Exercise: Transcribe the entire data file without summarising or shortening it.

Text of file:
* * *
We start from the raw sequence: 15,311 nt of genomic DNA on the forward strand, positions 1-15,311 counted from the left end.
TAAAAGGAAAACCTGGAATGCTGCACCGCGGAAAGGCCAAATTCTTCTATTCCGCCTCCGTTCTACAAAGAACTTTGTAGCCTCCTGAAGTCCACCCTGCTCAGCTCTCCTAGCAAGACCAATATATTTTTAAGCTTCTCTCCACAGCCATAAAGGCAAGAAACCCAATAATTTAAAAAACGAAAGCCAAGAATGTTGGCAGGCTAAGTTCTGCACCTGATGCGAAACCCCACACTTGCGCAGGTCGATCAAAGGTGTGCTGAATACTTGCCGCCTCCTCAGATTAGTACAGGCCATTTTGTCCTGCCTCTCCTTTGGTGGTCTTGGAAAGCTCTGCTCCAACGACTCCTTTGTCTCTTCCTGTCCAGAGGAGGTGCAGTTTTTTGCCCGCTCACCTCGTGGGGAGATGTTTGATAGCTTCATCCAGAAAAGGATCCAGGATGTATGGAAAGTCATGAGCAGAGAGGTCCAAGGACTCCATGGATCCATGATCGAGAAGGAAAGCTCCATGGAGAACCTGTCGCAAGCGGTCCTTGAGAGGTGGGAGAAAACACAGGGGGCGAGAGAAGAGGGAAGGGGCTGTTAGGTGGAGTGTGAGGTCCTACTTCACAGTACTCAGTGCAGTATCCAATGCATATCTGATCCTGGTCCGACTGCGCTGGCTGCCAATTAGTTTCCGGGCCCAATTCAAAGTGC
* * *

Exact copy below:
We start from the raw sequence: 15,311 nt of genomic DNA on the forward strand, positions 1-15,311 counted from the left end.
TAAAAGGAAAACCTGGAATGCTGCACCGCGGAAAGGCCAAATTCTTCTATTCCGCCTCCGTTCTACAAAGAACTTTGTAGCCTCCTGAAGTCCACCCTGCTCAGCTCTCCTAGCAAGACCAATATATTTTTAAGCTTCTCTCCACAGCCATAAAGGCAAGAAACCCAATAATTTAAAAAACGAAAGCCAAGAATGTTGGCAGGCTAAGTTCTGCACCTGATGCGAAACCCCACACTTGCGCAGGTCGATCAAAGGTGTGCTGAATACTTGCCGCCTCCTCAGATTAGTACAGGCCATTTTGTCCTGCCTCTCCTTTGGTGGTCTTGGAAAGCTCTGCTCCAACGACTCCTTTGTCTCTTCCTGTCCAGAGGAGGTGCAGTTTTTTGCCCGCTCACCTCGTGGGGAGATGTTTGATAGCTTCATCCAGAAAAGGATCCAGGATGTATGGAAAGTCATGAGCAGAGAGGTCCAAGGACTCCATGGATCCATGATCGAGAAGGAAAGCTCCATGGAGAACCTGTCGCAAGCGGTCCTTGAGAGGTGGGAGAAAACACAGGGGGCGAGAGAAGAGGGAAGGGGCTGTTAGGTGGAGTGTGAGGTCCTACTTCACAGTACTCAGTGCAGTATCCAATGCATATCTGATCCTGGTCCGACTGCGCTGGCTGCCAATTAGTTTCCGGGCCCAATTCAAAGTGC